‘We can lead the world on technical education’
New FE sector alliance aims for UK to be the global leader in the next decade
WITH SOME honourable exceptions, efforts to export the UK’S brand of technical and vocational education overseas in recent times have met with limited success.
The Colleges of Excellence programme to establish a wave of new technical education colleges in Saudi Arabia was hailed by the government back in 2014 as a “£1 billion exports win for UK education”. But punitive contracts, recruitment challenges and problems on the ground led to several colleges dropping out of the programme.
In 2013, the Association of Colleges launched AOC India to help its members tap into the potentially lucrative market in the subcontinent. Last year, the AOC confirmed that the venture was to cease its operations, with policy turbulence meaning that colleges were “likely to focus closer to home”.
Indeed, as far back as 2012, former Ofsted chief inspector Sir Michael Wilshaw was quick to rebuke colleges for taking their eye off the ball closer to home, and stressed the need to focus on “Deptford not Delhi”. All the while, the UK’S competitors, such as Germany, Australia, Canada and the US, have been making their presence felt in emerging educational markets across the globe.
But now an alliance of organisations has been created to build a coherent package of technical and vocational education and training (TVET) for the export market with a view to putting the UK at the forefront of international skills provision.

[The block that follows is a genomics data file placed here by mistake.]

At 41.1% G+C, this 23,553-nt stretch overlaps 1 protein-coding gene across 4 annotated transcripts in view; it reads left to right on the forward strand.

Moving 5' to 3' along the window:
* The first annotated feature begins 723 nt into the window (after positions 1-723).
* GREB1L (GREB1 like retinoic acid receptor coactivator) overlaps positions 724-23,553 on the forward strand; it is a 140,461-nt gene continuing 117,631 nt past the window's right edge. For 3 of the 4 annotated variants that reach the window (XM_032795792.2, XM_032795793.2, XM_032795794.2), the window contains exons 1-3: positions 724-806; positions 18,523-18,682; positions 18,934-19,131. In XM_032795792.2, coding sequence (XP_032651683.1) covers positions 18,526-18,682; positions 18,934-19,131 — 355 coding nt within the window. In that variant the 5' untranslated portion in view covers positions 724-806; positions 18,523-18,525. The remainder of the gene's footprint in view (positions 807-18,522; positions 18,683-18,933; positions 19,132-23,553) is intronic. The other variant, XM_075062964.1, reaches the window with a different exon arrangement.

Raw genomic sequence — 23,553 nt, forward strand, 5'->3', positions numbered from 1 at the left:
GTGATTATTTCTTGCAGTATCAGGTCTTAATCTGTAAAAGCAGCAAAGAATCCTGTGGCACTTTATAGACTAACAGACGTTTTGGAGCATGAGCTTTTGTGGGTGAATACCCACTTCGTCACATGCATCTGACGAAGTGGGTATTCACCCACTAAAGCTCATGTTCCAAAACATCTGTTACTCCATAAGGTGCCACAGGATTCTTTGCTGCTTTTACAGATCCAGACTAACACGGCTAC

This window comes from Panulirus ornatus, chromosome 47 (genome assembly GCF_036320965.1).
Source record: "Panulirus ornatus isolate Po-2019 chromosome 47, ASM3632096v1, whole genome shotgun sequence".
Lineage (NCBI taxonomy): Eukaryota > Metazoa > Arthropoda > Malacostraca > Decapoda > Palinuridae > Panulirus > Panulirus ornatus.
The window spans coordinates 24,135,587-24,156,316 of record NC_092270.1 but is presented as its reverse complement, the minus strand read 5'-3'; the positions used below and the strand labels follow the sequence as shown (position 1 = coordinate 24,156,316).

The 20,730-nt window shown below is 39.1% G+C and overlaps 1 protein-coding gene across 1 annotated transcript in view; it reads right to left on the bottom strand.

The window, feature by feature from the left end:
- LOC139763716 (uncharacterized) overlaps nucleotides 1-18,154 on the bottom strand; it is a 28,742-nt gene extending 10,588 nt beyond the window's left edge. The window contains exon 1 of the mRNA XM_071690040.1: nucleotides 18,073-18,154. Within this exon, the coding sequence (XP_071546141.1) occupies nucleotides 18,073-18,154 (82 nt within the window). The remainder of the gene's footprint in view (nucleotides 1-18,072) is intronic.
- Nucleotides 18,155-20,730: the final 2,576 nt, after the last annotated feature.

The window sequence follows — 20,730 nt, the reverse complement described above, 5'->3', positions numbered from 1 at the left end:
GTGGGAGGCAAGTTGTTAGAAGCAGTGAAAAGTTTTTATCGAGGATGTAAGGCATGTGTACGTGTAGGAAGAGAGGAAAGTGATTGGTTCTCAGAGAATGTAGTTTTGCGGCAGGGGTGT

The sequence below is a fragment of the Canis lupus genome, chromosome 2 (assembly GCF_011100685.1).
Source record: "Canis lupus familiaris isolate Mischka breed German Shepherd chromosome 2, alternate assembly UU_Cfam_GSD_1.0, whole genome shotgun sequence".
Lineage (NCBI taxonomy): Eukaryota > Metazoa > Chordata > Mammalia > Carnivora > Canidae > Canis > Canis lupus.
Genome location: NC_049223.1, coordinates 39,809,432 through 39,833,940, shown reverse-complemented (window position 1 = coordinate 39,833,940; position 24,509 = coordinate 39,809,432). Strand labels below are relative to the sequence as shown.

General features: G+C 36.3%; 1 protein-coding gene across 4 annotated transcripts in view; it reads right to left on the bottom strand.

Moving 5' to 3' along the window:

The Department for International Trade has joined forces with the AOC, the Association of Employment and Learning Providers, the British Council and the Federation of Awarding Bodies (FAB) to create the UK Skills Partnership, which will be formally launched in October.
FAB chief executive Stephen Wright says the partnership is “well-placed to establish the UK as the global leader in TVET in the 2020s”. “The UK has a strong reputation and is well-placed to take a leading role in the emerging international TVET market due to well-written, ‘world-class’ standards, qualifications that have international currency and excellent training skills,” he adds.
“The UK Skills Partnership has been formed to support the collaborative approach required to take advantage of this opportunity. Although still a relatively new group, the ambition is significant. In the 1950s, through thought leadership, research, application and effectiveness, the US established itself as the undisputed global leader in marketing. In the 1980s, Japan was acknowledged as the global leader in manufacturing. By working together with a clear proposition, we are wellplaced to establish the UK as the global leader in TVET in the 2020s.”
Speaking earlier this month, Jonathan Ledger, global TVET specialist at the Department for International Trade, said that while Germany had been successful in promoting its technical education overseas, the UK potentially has more to offer if it can explain its provision in simpler terms.
He told a Westminster Education Forum event on the future of UK education abroad: “We’re too quick to run around the world and tell them how complex TVET is… Actually, it kind of undermines what we’re doing overseas.
“The Department for International Trade is working really hard now with its partners to be able to clean up what TVET looks like and how it’s presented to the rest of the world, so that we stand a better chance. If the Germans